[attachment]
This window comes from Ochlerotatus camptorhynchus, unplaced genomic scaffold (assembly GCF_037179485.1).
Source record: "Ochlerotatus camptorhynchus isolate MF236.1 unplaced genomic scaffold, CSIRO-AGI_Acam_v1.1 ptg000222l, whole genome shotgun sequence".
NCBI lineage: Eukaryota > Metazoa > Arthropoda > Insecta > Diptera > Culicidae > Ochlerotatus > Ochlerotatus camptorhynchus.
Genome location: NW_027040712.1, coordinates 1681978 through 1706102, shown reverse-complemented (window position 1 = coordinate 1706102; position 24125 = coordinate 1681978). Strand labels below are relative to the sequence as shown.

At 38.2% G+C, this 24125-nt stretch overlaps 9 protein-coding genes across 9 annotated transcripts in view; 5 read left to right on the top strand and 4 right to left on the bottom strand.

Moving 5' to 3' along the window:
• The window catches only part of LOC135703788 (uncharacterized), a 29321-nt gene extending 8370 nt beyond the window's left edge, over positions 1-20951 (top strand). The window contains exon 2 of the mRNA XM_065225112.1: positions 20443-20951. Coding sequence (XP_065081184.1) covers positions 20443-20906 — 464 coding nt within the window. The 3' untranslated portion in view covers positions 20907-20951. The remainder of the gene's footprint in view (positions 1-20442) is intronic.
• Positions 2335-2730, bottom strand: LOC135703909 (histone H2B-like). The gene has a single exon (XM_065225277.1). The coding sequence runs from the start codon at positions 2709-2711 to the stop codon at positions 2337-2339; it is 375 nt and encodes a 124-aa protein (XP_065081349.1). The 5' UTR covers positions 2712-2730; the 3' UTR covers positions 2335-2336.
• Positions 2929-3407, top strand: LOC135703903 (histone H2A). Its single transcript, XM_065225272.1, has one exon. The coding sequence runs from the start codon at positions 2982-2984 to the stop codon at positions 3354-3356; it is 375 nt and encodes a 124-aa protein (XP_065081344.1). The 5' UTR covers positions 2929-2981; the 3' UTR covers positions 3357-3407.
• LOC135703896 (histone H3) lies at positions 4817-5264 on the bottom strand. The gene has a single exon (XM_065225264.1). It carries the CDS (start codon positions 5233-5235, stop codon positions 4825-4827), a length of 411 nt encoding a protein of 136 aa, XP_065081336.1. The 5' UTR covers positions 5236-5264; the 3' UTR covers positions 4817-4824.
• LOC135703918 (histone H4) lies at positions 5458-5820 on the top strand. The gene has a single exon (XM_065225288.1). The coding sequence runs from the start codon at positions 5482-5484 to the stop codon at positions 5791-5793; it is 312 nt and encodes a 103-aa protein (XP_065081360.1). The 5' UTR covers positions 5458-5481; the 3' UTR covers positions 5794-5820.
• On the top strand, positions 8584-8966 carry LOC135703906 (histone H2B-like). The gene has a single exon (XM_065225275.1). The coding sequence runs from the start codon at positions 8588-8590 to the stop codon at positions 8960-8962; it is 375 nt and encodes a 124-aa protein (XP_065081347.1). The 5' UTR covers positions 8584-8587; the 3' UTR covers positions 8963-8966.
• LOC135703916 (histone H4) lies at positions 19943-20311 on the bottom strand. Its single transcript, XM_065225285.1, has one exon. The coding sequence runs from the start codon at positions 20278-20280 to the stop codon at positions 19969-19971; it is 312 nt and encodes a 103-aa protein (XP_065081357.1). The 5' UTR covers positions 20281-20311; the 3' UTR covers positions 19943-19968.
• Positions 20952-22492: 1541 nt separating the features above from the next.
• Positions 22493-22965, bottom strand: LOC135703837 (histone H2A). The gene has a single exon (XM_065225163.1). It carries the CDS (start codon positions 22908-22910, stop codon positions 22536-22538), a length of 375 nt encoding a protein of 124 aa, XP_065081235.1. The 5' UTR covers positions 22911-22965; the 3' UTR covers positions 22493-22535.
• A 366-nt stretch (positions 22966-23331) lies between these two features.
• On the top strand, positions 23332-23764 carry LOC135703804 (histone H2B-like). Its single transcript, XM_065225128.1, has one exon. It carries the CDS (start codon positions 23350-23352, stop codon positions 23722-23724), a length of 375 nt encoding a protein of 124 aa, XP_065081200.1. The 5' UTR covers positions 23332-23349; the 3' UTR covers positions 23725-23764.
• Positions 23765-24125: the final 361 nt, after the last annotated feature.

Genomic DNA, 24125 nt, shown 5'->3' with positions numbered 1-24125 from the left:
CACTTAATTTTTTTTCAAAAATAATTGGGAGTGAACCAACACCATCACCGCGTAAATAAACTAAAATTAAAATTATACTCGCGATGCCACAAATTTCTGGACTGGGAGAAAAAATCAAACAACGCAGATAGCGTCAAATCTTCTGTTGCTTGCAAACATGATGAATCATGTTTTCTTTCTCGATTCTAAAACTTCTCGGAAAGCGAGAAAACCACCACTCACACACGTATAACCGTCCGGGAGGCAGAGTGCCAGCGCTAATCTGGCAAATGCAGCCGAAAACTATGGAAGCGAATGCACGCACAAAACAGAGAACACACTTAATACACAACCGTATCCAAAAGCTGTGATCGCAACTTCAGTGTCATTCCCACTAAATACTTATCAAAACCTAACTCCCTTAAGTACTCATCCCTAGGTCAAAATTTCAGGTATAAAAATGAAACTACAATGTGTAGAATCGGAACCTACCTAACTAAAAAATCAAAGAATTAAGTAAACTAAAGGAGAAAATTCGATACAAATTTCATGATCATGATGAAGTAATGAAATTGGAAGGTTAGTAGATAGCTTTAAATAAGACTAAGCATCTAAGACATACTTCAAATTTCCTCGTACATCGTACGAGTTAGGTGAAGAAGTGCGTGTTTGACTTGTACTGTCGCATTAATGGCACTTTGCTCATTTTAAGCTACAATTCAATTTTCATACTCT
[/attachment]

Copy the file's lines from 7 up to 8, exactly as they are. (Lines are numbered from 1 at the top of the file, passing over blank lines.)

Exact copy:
• The window catches only part of LOC135703788 (uncharacterized), a 29321-nt gene extending 8370 nt beyond the window's left edge, over positions 1-20951 (top strand). The window contains exon 2 of the mRNA XM_065225112.1: positions 20443-20951. Coding sequence (XP_065081184.1) covers positions 20443-20906 — 464 coding nt within the window. The 3' untranslated portion in view covers positions 20907-20951. The remainder of the gene's footprint in view (positions 1-20442) is intronic.
• Positions 2335-2730, bottom strand: LOC135703909 (histone H2B-like). The gene has a single exon (XM_065225277.1). The coding sequence runs from the start codon at positions 2709-2711 to the stop codon at positions 2337-2339; it is 375 nt and encodes a 124-aa protein (XP_065081349.1). The 5' UTR covers positions 2712-2730; the 3' UTR covers positions 2335-2336.